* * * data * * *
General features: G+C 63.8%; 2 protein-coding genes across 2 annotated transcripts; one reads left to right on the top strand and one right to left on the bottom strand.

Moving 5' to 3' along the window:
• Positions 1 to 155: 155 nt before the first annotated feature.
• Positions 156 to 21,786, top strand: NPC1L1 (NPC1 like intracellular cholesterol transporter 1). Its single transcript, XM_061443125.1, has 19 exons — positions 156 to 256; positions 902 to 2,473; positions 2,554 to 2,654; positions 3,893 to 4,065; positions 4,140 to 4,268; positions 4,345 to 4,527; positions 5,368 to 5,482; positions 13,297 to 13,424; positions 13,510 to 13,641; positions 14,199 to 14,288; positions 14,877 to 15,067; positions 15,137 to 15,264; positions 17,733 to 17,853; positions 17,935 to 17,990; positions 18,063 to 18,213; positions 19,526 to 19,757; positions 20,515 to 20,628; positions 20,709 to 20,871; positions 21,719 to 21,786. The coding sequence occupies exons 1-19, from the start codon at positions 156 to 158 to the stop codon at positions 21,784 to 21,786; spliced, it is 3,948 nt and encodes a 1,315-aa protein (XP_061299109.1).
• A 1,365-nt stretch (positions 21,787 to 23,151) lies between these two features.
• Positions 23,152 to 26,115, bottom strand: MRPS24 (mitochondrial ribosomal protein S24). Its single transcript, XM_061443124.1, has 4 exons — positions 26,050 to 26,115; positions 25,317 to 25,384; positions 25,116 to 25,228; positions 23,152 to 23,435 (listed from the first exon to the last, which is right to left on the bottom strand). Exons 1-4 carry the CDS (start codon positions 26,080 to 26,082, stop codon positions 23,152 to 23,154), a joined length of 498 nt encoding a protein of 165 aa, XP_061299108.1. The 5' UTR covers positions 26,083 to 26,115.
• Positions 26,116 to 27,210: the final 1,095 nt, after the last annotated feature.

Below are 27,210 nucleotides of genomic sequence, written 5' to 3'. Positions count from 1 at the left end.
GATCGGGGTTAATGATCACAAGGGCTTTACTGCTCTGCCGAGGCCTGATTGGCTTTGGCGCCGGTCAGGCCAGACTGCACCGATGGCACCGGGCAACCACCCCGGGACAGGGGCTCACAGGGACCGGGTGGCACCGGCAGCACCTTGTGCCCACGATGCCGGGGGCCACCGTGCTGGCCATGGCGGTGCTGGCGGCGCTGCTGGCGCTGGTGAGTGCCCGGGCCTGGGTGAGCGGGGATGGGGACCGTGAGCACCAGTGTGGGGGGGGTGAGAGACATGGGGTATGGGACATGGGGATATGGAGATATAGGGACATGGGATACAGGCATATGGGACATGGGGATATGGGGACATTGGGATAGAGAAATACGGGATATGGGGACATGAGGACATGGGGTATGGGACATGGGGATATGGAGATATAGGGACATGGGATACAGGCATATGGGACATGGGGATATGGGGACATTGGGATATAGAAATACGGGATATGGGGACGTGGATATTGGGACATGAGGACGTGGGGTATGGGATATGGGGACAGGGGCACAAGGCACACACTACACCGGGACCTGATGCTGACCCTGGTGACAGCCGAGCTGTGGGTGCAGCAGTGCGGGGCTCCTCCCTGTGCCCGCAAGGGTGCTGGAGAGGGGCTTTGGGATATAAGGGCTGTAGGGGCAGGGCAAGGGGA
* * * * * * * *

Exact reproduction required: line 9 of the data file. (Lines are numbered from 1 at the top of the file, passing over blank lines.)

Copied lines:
GATCGGGGTTAATGATCACAAGGGCTTTACTGCTCTGCCGAGGCCTGATTGGCTTTGGCGCCGGTCAGGCCAGACTGCACCGATGGCACCGGGCAACCACCCCGGGACAGGGGCTCACAGGGACCGGGTGGCACCGGCAGCACCTTGTGCCCACGATGCCGGGGGCCACCGTGCTGGCCATGGCGGTGCTGGCGGCGCTGCTGGCGCTGGTGAGTGCCCGGGCCTGGGTGAGCGGGGATGGGGACCGTGAGCACCAGTGTGGGGGGGGTGAGAGACATGGGGTATGGGACATGGGGATATGGAGATATAGGGACATGGGATACAGGCATATGGGACATGGGGATATGGGGACATTGGGATAGAGAAATACGGGATATGGGGACATGAGGACATGGGGTATGGGACATGGGGATATGGAGATATAGGGACATGGGATACAGGCATATGGGACATGGGGATATGGGGACATTGGGATATAGAAATACGGGATATGGGGACGTGGATATTGGGACATGAGGACGTGGGGTATGGGATATGGGGACAGGGGCACAAGGCACACACTACACCGGGACCTGATGCTGACCCTGGTGACAGCCGAGCTGTGGGTGCAGCAGTGCGGGGCTCCTCCCTGTGCCCGCAAGGGTGCTGGAGAGGGGCTTTGGGATATAAGGGCTGTAGGGGCAGGGCAAGGGGA